BOOK REVIEW: ELECTORAL COLLEGE REFORM

Electoral College Reform, edited by Gary Bugh. Hard cover, 306 pages, published 2010 by Ashgate.

This book contains chapters authored by experts on the electoral college, including law professors, historians, and political scientists. There are articles in favor of the National Popular Vote Plan, and articles against the Plan.

Also, there is a fascinating chapter by Robert M. Alexander called "Lobbying the Electoral College." The author surveyed presidential electors from the 2000 election and the 2004 election, to determine how many of them were "lobbied" to change their votes to vote for someone for President other than the person they were expected to vote for. The surprising result is that not only were most electors contacted, 9% of them
say they seriously thought about voting for someone in the electoral college other than the person they were expected to support.

The book also describes the many efforts throughout history to change the Electoral College. Some of these efforts made substantial headway, passing one house of Congress.


2012 PETITIONING FOR PRESIDENT

STATE
REQUIREMENTS
SIGNATURES COLLECTED
DEADLINES
FULL PARTY
CAND
LIB’T
GREEN
CONSTI
AM. ELE
Party
Indp.

Ala.

44,829

5,000

in court

in court

in court

finished

Mar. 13

Sep. 6

Alaska

(reg) 7,406

#3,271

already on

*2,116

*40

already on

June 1

Aug. 8

Ariz.

23,041

(est) #27,000

already on

already on

0

already on

Mar. 1

Sep. 7

Ark.

10,000

#1,000

already on

already on

0

already on

April 7

Aug. 1

Calif.

(reg) 103,004

172,859

already on

already on

negotiation

already on

Jan. 2

Aug. 10

Colo.

(reg) 1,000

#pay $500

already on

already on

already on

already on

Jan. 8

June 4

Conn.

no procedure

#7,500

0

*200

0

0

- – -

Aug. 8

Del.

(est.) (reg) 650

(est.) 6,500

already on

*570

454

0

Aug. 21

July 15

D.C.

no procedure

(est.) #3,900

can’t start

already on

can’t start

can’t start

- – -

*Aug. 8

Florida

0

112,174

already on

already on

already on

already on

Sep. 1

July 15

Georgia

50,334

#51,845

already on

0

0

*101,000

Aug. 6

Aug. 6

Hawaii

691

#4,536

already on

*finished

0

finished

*Feb. 23

Sep. 7

Idaho

13,102

1,000

already on

0

already on

*2,000

Aug. 30

Aug. 24

Illinois

no procedure

#25,000

can’t start

can’t start

can’t start

can’t start

- – -

June 25

Indiana

no procedure

#34,195

already on

*200

0

0

- – -

June 30

Iowa

no procedure

#1,500

0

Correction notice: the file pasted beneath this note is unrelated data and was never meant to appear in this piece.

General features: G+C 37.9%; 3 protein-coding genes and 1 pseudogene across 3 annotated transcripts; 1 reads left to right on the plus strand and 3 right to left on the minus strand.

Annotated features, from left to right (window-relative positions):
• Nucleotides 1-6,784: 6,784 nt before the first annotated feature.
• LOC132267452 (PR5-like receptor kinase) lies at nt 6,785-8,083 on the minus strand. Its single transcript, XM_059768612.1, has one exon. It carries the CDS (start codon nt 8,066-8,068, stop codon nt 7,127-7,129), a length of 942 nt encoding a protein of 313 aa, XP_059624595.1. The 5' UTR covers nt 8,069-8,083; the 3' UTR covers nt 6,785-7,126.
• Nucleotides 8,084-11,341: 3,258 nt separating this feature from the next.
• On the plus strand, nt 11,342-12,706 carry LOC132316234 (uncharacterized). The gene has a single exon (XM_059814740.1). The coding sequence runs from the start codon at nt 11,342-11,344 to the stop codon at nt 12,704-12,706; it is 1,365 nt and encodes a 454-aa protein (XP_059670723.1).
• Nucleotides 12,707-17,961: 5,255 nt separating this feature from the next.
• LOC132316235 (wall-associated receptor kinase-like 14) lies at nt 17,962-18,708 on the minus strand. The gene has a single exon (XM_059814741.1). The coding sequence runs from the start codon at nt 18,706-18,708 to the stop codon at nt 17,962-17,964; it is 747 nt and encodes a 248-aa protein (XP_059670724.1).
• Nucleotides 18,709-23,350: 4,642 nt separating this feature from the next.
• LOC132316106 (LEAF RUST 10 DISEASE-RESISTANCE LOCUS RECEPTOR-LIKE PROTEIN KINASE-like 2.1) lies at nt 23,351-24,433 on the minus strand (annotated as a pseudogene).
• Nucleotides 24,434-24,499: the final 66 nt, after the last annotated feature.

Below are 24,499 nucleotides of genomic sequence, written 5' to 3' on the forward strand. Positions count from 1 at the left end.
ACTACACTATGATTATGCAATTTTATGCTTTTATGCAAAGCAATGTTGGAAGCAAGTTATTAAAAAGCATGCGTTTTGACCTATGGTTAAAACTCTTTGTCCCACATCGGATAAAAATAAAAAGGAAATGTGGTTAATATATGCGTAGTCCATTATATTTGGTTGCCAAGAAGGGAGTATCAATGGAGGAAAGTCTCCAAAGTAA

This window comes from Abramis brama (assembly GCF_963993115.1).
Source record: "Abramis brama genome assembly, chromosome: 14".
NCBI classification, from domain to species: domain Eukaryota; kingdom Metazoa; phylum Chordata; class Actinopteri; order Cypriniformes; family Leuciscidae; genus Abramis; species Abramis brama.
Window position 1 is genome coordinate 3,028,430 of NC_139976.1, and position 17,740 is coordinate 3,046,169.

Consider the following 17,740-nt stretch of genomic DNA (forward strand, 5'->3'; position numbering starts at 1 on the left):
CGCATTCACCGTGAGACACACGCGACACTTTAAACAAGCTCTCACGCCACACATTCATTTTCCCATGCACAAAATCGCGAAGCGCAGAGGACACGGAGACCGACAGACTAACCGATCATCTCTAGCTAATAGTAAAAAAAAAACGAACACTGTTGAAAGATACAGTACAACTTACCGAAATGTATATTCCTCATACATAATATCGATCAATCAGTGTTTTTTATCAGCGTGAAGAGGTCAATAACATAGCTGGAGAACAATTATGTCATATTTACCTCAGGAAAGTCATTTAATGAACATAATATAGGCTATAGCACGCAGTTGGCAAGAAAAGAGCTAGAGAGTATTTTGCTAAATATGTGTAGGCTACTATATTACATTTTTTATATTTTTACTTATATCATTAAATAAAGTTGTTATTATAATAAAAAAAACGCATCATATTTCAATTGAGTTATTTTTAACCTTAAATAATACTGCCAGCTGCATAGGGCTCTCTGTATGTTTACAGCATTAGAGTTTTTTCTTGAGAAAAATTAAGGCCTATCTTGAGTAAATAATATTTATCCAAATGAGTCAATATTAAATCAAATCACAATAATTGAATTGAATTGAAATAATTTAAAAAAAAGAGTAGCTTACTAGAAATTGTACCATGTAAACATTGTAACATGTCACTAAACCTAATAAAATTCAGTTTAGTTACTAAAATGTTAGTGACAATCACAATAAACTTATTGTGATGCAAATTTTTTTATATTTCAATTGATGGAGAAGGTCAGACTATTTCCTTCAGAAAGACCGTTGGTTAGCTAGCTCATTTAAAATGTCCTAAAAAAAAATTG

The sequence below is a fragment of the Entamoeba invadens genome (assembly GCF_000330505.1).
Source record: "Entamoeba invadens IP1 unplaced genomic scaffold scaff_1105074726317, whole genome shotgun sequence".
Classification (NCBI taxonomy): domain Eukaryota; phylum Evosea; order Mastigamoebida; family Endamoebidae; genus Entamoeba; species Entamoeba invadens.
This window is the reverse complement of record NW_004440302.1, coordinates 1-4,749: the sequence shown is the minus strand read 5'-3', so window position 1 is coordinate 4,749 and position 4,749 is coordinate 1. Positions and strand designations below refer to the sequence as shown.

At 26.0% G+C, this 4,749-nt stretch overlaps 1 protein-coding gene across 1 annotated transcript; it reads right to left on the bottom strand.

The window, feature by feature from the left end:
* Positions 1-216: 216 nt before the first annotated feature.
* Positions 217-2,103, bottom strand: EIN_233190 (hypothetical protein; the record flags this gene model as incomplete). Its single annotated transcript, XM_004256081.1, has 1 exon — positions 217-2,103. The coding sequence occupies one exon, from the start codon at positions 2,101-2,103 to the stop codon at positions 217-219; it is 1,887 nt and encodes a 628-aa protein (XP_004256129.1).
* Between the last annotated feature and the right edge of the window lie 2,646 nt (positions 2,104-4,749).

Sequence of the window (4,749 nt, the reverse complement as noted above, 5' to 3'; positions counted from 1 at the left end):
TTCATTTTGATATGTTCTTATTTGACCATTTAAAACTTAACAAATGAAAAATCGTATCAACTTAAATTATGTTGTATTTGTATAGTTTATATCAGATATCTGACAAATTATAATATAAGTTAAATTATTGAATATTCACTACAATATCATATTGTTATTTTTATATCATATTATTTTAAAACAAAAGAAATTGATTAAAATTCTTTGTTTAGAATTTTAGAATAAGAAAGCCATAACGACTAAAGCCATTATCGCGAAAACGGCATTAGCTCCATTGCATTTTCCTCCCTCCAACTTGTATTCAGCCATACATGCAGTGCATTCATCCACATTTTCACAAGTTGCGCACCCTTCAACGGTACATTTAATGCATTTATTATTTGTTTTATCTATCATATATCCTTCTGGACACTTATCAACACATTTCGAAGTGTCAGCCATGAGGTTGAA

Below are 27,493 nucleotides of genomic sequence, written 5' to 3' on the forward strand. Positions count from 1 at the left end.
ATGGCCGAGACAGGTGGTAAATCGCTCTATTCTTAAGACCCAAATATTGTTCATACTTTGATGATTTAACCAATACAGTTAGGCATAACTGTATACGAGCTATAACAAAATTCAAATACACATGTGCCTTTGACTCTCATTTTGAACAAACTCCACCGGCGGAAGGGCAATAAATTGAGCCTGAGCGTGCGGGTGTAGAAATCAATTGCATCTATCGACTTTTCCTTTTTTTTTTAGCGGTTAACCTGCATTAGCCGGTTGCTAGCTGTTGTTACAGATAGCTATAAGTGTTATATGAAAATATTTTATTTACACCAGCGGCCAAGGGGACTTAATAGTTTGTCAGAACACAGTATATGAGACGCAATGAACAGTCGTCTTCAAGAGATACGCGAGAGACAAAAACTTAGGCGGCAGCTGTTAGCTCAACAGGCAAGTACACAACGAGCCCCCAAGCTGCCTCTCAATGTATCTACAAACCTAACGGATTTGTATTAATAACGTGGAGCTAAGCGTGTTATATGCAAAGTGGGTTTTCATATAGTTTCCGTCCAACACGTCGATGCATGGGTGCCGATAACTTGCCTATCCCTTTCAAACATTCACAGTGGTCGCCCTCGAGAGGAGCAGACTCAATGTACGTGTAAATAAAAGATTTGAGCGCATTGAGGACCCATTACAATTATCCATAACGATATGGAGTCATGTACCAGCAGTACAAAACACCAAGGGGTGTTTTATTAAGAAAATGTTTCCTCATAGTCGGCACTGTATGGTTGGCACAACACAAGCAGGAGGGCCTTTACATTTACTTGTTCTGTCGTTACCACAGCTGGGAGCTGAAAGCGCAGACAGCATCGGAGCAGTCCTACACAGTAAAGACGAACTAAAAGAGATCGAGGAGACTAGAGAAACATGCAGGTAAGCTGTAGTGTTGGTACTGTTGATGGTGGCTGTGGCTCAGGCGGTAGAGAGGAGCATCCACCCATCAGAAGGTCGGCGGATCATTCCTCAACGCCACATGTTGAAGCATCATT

0

0

*1,200

- – -

Aug. 17

Kansas

16,776

5,000

already on

0

0

already on

June 1

Aug. 6

Ky.

no procedure

#5,000

0

0

0

0

- – -

Sep. 7

La.

(reg) 1,000

#pay $500

already on

already on

0

0

May 17

Sep. 4

Maine

28,639

#4,000

0

already on

0

*already on

Dec 8, 11

Aug. 8

Md.

10,000

(est.) 35,000

already on

already on

1,300

*finished

Aug. 6

Aug. 6

Mass.

(est) (reg) 40,000

#10,000

*0

h="10%" valign="TOP">

already on

*0

0

Nov. 1, 11

July 31

Mich.

32,261

30,000

already on

already on

already on

already on

July 19

July 19

Minn.

105,352

#2,000

0

0

0

0

May 1

Aug. 21

Miss.

be organized

1,000

already on

already on

already on

already on

Jan. 6

Sep. 7

Mo.

10,000

10,000

already on

0

already on

finished

July 30

July 30

Mont.

5,000

#5,000

already on

0

200

*finished

Mar. 15

Aug. 15

Nebr.

4,880

2,500

already on

0

0

finished

Aug. 1

Sep. 1

Nev.

7,013

7,013

already on

0

already on

already on

April 13

July 6

N. Hamp.

13,698

#3,000

face="Arial, Helvetica, sans-serif">*17,000

*50

0

*17,500

Aug. 8

Aug. 8

N.J.

no procedure

#800

0

0

0

0

- – -

July 30

N. M.

3,009

18,053

already on

*750

0

already on

Apr. 2

June 27

N.Y.

no procedure

#15,000

can’t start

already on

can’t start

can’t start

- – -

Aug. 21

No. Car.

85,379

85,379

already on

500

3,000

*already on

May 16

June 14

No. Dak.

7,000

#4,000

*5,200

0

*4,500

finished

Apr. 13

Sep. 7

Ohio

show support

5,000

already on

already on

already on

already on

unsettled

Aug. 8

Okla.

51,739

43,890

*50,000

*in court

0

*90,000

March 1

July 15

Oregon

21,804

18,279

already on

9,025

already on

finished

Aug. 28

Aug. 28

Penn.

no procedure

20,601

can’t start

can’t start

can’t start

can’t start

- – -

Aug. 1

R.I.

17,115

#1,000

0

0

0

already on

June 1

Sep. 7

So. Car.

10,000

10,000

already on

already on

already on

finished

May 6

July 15

So. Dak.

7,928

3,171

finished

0

*2,500

finished

Mar. 27

Aug. 7

Tenn.

40,042

275

0

already on

already on

finished

April 5

Aug. 16

Texas

49,729

80,778

already on

already on

can’t start

can’t start

*May 29

unsettled

Utah

2,000

#1,000

already on

0

already on

already on

Feb. 15

Aug. 15

Vermont

be organized

#1,000

already on

0

0

already on

Jan. 1

Jun 14

Virginia

no procedure

#10,000

0

*100

0

0

- – -

Aug. 24

Wash.

no procedure

#1,000

can’t start

can’t start

can’t start

can’t start

- – -

Aug. 28

West Va.

no procedure

#7,135

0

already on

0

0

- – -

Aug. 1

Wisc.

10,000

#2,000

0

0

already on

*12,200

May 1

Aug. 7

Wyo.

3,740

3,740

already on

0

*finished

finished

June 1

Aug. 28

TOTAL STATES ON
29
18
13
17*
`

#partisan label permitted (other than "independent").